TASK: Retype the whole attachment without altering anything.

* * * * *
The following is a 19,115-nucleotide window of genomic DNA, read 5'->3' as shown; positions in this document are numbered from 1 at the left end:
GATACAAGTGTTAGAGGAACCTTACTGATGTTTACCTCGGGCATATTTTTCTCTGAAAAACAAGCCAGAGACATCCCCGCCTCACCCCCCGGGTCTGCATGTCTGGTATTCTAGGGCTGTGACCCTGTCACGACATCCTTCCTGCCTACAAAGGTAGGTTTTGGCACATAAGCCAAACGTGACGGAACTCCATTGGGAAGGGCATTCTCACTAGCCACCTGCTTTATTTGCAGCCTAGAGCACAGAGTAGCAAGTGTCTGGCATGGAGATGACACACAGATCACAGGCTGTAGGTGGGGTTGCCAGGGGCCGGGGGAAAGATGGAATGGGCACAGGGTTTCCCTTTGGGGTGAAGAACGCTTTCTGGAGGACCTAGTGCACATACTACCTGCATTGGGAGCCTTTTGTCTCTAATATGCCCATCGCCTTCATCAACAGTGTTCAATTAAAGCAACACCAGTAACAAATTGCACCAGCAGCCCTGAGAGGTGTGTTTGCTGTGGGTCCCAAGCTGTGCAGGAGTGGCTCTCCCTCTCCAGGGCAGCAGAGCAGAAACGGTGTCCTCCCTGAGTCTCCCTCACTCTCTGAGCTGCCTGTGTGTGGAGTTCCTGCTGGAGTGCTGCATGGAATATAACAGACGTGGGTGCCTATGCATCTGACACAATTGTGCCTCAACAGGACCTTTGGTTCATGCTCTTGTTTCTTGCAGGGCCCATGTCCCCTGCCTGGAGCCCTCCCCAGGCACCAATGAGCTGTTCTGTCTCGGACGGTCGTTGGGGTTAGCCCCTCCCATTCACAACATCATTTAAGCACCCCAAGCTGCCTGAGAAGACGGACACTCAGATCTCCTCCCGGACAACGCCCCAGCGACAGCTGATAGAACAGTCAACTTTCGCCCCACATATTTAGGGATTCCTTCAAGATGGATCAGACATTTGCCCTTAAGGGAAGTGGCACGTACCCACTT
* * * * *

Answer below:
The following is a 19,115-nucleotide window of genomic DNA, read 5'->3' as shown; positions in this document are numbered from 1 at the left end:
GATACAAGTGTTAGAGGAACCTTACTGATGTTTACCTCGGGCATATTTTTCTCTGAAAAACAAGCCAGAGACATCCCCGCCTCACCCCCCGGGTCTGCATGTCTGGTATTCTAGGGCTGTGACCCTGTCACGACATCCTTCCTGCCTACAAAGGTAGGTTTTGGCACATAAGCCAAACGTGACGGAACTCCATTGGGAAGGGCATTCTCACTAGCCACCTGCTTTATTTGCAGCCTAGAGCACAGAGTAGCAAGTGTCTGGCATGGAGATGACACACAGATCACAGGCTGTAGGTGGGGTTGCCAGGGGCCGGGGGAAAGATGGAATGGGCACAGGGTTTCCCTTTGGGGTGAAGAACGCTTTCTGGAGGACCTAGTGCACATACTACCTGCATTGGGAGCCTTTTGTCTCTAATATGCCCATCGCCTTCATCAACAGTGTTCAATTAAAGCAACACCAGTAACAAATTGCACCAGCAGCCCTGAGAGGTGTGTTTGCTGTGGGTCCCAAGCTGTGCAGGAGTGGCTCTCCCTCTCCAGGGCAGCAGAGCAGAAACGGTGTCCTCCCTGAGTCTCCCTCACTCTCTGAGCTGCCTGTGTGTGGAGTTCCTGCTGGAGTGCTGCATGGAATATAACAGACGTGGGTGCCTATGCATCTGACACAATTGTGCCTCAACAGGACCTTTGGTTCATGCTCTTGTTTCTTGCAGGGCCCATGTCCCCTGCCTGGAGCCCTCCCCAGGCACCAATGAGCTGTTCTGTCTCGGACGGTCGTTGGGGTTAGCCCCTCCCATTCACAACATCATTTAAGCACCCCAAGCTGCCTGAGAAGACGGACACTCAGATCTCCTCCCGGACAACGCCCCAGCGACAGCTGATAGAACAGTCAACTTTCGCCCCACATATTTAGGGATTCCTTCAAGATGGATCAGACATTTGCCCTTAAGGGAAGTGGCACGTACCCACTT